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With Intensive Preparation, Seriously Ill Elders Can Participate in Virtual Research

Key findings

  • This study included eight homebound elders and older caregivers who participated in 15 meetings of a stakeholder advisory board via videoconferences, often despite low digital literacy
  • Participants used tablets that have elder-friendly features such as improved sound, a charging dock rather than a cable and a simple graphic user interface
  • The researchers modified the tablets by removing most applications, installing functionality that let them monitor device location and battery level, pre-setting the Zoom meeting ID and disabling confusing Zoom features
  • Participants were individually trained in advance about how to use their tablet, with key skills taught as needed
  • Practical tips: Schedule 10–15 minutes for everyone to join, provide live tech support, send a paper agenda and slides in advance and monitor device battery power the night before each meeting, then remind users to charge if necessary

The National Institutes of Health mandates that clinical studies include participants of all ages, but older patients are still underrepresented. Elders who are seriously ill and/or homebound are especially likely to be excluded.

Christine Seel Ritchie, MD, MSPH, director of research in the Division of Palliative Care and Geriatric Medicine and director of the Mongan Institute Center for Aging and Serious Illness at Massachusetts General Hospital, and colleagues have successfully used videoconferencing technology to engage homebound older people and caregivers, including some with low digital literacy, as advisors for patient-centered outcomes research. They report their innovations in a letter to the editor of the Journal of Palliative Medicine.

The Project

Over a six-month period in 2019, researchers at two study sites convened 15 videoconference sessions with eight individuals who constituted a stakeholder advisory board. Half of the participants were homebound elders (ages 66–87) and half were caregivers of homebound individuals (ages 58–74).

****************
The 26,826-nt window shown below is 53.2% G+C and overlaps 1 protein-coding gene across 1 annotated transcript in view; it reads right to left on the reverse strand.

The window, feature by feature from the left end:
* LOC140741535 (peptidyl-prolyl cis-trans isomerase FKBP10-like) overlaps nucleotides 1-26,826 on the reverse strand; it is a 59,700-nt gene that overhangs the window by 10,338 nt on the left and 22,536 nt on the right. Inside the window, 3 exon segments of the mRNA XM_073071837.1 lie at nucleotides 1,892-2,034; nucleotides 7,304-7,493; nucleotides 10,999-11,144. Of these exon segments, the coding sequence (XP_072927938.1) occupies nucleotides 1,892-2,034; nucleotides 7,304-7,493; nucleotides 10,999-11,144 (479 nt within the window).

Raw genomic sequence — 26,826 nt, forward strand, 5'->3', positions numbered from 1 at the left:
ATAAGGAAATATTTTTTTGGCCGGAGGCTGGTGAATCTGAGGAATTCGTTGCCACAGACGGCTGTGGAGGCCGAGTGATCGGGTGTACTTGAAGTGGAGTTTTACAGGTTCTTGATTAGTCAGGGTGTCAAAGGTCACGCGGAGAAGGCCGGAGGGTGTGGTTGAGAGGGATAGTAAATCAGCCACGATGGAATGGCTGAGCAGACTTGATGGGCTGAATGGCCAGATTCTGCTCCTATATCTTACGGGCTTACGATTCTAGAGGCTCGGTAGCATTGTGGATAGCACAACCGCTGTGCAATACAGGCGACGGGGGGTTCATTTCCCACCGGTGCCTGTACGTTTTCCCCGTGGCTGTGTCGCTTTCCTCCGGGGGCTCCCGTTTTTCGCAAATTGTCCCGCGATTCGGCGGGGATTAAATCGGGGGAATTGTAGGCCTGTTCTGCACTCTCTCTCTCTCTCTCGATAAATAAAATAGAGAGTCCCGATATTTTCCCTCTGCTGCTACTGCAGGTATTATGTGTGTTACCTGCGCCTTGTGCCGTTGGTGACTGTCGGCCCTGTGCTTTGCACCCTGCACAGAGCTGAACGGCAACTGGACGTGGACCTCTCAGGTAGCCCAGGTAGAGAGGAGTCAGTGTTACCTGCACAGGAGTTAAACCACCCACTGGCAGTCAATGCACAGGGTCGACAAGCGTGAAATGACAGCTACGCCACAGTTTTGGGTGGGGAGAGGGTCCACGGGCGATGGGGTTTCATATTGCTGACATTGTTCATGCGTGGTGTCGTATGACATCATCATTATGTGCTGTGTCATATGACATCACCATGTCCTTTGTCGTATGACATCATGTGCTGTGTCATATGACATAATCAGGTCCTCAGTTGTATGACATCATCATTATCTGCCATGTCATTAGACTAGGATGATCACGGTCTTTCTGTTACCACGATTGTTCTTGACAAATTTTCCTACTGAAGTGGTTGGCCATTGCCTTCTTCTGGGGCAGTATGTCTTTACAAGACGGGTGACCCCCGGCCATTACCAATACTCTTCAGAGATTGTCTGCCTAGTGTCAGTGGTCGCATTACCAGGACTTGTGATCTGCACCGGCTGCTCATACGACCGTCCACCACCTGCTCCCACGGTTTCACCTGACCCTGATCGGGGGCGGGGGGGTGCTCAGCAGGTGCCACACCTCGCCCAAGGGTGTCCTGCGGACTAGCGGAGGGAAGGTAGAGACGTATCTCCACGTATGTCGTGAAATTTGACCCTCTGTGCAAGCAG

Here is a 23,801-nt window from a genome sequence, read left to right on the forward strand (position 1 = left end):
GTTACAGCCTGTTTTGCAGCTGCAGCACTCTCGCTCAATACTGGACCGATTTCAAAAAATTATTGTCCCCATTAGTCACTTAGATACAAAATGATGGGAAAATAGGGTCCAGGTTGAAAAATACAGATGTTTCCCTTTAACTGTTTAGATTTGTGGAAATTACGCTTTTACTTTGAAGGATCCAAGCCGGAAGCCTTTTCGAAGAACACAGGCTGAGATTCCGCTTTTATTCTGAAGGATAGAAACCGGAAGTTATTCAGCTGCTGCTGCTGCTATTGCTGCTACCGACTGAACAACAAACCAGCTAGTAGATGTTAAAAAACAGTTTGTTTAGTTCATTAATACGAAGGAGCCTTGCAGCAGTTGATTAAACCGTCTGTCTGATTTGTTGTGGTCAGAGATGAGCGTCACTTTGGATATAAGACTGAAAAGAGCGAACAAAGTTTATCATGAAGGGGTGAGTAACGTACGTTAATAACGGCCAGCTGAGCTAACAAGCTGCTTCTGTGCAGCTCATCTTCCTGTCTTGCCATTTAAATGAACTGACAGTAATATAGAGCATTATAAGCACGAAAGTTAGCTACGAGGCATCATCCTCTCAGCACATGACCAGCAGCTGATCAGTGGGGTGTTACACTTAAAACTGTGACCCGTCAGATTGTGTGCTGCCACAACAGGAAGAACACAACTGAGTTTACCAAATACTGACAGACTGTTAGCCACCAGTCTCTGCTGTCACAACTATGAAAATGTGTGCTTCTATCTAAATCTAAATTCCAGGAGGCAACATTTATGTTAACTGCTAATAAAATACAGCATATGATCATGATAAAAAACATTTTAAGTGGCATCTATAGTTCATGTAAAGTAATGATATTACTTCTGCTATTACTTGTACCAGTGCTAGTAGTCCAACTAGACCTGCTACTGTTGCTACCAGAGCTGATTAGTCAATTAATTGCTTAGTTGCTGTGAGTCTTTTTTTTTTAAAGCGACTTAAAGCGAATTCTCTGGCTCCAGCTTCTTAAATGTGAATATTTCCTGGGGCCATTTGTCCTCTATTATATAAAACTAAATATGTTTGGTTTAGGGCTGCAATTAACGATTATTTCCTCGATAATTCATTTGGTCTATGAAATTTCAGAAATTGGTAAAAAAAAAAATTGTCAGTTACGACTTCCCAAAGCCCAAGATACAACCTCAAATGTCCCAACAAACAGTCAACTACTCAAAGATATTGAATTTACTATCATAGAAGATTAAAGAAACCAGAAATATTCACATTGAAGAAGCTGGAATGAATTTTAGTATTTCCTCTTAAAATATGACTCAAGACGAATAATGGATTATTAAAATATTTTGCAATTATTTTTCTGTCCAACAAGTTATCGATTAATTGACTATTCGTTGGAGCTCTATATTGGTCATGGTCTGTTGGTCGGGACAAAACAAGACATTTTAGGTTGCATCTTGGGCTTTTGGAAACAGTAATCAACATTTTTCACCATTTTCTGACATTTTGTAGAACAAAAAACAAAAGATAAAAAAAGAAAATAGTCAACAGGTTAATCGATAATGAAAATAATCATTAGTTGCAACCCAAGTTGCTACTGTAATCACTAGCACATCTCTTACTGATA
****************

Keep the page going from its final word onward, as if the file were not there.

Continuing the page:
Some Keys to Success

Recruitment and retention were tailored to elders

To make the enrollment process elder-friendly, exclusion criteria were minimal, the informed consent process was teach-to-goal, monetary incentives were provided, team members were trained in the unique needs of older adults and participants interacted with the same team members every time.

To improve the chances of assembling a diverse advisory board, the team itself was diverse, and recruitment was conducted through direct mailings, community ambassadors and health care providers.

Devices were simplified and extensively tested before distribution.

The project made use of tablets that have elder-friendly features such as improved sound, a charging dock rather than a cable and a simple graphic user interface. Even so, tech team members removed most applications. They also installed functionality that let them monitor device location and battery level.

After conducting mock videoconferences, the tech team decided to pre-set the Zoom meeting ID, set Zoom so that audio and video connect automatically and disable Zoom "driving mode," which disables video and mutes the microphone.

Training and navigation assistance was iterative

Initial training was done in person, but it could have been virtual. Participant abilities were assessed informally and training was given in key skills using the teach-back method. A visual instruction guide was provided.

Because of difficulties using the Zoom interface, half the participants needed help joining every meeting. The team learned to schedule a 10- to 15-minute connection period and check that everyone could see and hear before beginning the meeting. One site called participants 15 minutes ahead of time to help them. One team member had the sole responsibility of providing tech support during meetings.

Participants received extra support

Before each meeting, participants received a paper agenda and slides and were reminded to charge their device. If the team saw that a tablet's battery power was low, they called the night before the meeting. To foster camaraderie, the team conducted ice breakers and allowed time for socializing at the beginning of meetings.

Reinventing the Norms

The methodology of this project is relevant to any isolated population during COVID-19—and during future pandemics. It provides proof of concept that elders can be included in virtual research, including those with serious illness.

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